Tuesday, 2 April 2013

Zombies and Suicide

Twice today suicide has raised its head - not for me personally I hasten to add but it got me thinking enough to reach for the blog...
In the aggregate blog on religious issues that I follow, Ann Neumann conflates the campaigns for and against
euthanasia and reflections on the philosophical and ethical musings prompted by zombie movies and in particular, The Walking Dead series.http://www.religiondispatches.org/archive/culture/6985/end_of_life_lessons_from_the_walking_dead
She makes a point which I had not previously considered, that the very improvement in general health care which has us living longer - has us dying of more exotic and unpleasant diseases than previous generations were subject to and which have prompted the increased desire for euthanasia or assisted dying, or decriminalised assisting of suicide. So the general improvement in our quality of life leads to the quality of life argument in our final years. This was an issue my ex and I could never agree on, she firmly for the right to exit in the face of say, oncoming dementia and I convinced that no amount of safeguards would prevent some people being, however subtly, pressured into it or of their own accord, not wishing to be a burden to a fault. In any case, for myself, from teenage years onwards when I first envisaged such scenarios, I thought that you must wring every last drop of experience from life, even the frustration of diminished capacity. I feel I could never commit suicide - even if I had done some terrible and shameful act then the experience of remorse and if possible, amends would be the experience that must be gone through. I was reminded of this by a programme on BBC Radio 4 about Dr John Watson founder of Behaviourism who even when heartbroken after the death of his second wife and love of his life, wrote a pamphlet on "Why I didn't commit suicide" - in essence "that however bad your current fate is, something may turn up and if you have the willpower, you will conquer it..." http://www.bbc.co.uk/programmes/b01rl75h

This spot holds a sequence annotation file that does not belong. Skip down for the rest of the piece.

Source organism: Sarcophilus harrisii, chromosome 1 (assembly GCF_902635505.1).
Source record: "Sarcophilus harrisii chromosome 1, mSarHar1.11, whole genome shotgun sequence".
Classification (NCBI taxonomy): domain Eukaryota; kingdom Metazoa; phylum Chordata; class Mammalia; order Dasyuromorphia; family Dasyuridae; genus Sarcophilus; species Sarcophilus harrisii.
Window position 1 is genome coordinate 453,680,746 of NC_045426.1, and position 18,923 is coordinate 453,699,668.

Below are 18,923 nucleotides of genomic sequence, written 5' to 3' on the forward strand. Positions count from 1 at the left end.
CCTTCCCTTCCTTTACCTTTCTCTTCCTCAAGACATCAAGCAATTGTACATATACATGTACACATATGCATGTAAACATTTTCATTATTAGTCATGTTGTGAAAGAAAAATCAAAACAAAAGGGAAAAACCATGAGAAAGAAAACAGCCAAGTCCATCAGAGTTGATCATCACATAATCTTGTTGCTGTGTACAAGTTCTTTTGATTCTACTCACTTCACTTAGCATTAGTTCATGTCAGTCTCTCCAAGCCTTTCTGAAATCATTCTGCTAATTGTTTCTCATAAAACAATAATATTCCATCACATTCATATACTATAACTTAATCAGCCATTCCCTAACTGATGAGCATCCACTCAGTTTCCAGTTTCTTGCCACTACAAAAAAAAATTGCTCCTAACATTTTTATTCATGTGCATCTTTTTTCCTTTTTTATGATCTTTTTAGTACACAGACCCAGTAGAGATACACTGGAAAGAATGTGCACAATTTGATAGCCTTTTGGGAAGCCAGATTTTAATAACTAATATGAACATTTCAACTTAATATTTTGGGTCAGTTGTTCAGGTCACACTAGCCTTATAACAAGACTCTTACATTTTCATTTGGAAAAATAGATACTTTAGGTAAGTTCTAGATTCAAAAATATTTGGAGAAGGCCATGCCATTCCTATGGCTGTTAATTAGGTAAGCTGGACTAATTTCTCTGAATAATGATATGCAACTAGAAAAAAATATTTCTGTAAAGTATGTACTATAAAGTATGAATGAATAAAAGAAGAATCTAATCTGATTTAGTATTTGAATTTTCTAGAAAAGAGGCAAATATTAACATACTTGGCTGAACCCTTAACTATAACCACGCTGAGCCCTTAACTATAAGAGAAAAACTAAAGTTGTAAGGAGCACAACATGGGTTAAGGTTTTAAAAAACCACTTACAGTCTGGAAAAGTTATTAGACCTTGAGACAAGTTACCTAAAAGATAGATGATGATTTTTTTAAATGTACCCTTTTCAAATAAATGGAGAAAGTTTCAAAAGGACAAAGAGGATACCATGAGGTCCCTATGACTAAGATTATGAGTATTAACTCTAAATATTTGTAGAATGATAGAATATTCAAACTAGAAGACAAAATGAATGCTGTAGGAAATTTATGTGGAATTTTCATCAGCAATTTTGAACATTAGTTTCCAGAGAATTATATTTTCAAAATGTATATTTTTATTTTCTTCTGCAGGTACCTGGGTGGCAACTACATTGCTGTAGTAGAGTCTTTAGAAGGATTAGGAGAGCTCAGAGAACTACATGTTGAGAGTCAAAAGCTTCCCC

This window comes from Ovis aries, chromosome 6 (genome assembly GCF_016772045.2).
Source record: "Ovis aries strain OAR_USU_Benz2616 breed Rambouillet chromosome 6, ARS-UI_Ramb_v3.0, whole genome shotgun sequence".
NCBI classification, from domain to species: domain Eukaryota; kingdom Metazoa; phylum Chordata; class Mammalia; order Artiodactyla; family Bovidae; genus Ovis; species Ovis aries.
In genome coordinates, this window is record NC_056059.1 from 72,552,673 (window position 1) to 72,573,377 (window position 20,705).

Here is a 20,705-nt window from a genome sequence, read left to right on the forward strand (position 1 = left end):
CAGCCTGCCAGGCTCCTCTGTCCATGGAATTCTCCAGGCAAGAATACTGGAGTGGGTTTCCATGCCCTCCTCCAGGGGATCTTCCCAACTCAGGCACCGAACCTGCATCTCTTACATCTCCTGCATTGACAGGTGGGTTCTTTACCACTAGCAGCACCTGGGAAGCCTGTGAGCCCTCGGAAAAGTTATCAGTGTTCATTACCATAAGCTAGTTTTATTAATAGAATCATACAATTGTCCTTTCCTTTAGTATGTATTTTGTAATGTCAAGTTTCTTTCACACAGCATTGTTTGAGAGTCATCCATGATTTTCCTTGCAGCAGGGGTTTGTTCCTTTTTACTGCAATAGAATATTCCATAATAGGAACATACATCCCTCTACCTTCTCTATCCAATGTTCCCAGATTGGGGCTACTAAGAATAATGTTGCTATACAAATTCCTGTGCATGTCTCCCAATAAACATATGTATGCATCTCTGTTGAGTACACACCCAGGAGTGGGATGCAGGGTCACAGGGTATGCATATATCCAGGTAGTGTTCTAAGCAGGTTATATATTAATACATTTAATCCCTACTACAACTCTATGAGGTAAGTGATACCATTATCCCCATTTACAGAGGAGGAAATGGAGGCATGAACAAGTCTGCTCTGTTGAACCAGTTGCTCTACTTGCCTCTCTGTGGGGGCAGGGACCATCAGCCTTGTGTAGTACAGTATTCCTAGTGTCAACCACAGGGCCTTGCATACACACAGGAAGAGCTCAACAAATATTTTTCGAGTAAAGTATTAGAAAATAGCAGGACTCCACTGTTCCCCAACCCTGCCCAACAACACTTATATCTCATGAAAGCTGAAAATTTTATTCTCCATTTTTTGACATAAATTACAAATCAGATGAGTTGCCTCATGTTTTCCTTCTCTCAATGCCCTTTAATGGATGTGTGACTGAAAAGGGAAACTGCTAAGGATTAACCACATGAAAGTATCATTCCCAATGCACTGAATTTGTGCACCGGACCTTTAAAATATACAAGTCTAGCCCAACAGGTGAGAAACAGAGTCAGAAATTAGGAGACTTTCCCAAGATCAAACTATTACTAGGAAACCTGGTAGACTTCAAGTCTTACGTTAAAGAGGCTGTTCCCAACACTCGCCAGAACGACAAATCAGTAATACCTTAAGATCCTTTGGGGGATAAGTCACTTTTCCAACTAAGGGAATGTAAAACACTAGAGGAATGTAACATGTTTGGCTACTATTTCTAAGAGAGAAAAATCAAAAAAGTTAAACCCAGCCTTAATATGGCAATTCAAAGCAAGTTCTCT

I reserve the right to change my mind but so far it has been my experience that these moral markers set out in youth have remained true for me and I have faith that they will continue to do so. I hope I don't have any of the really testing conditions such as those that reduce one to a zombie,and that if I envisage dying in my sleep at a right old age, it may come to pass...

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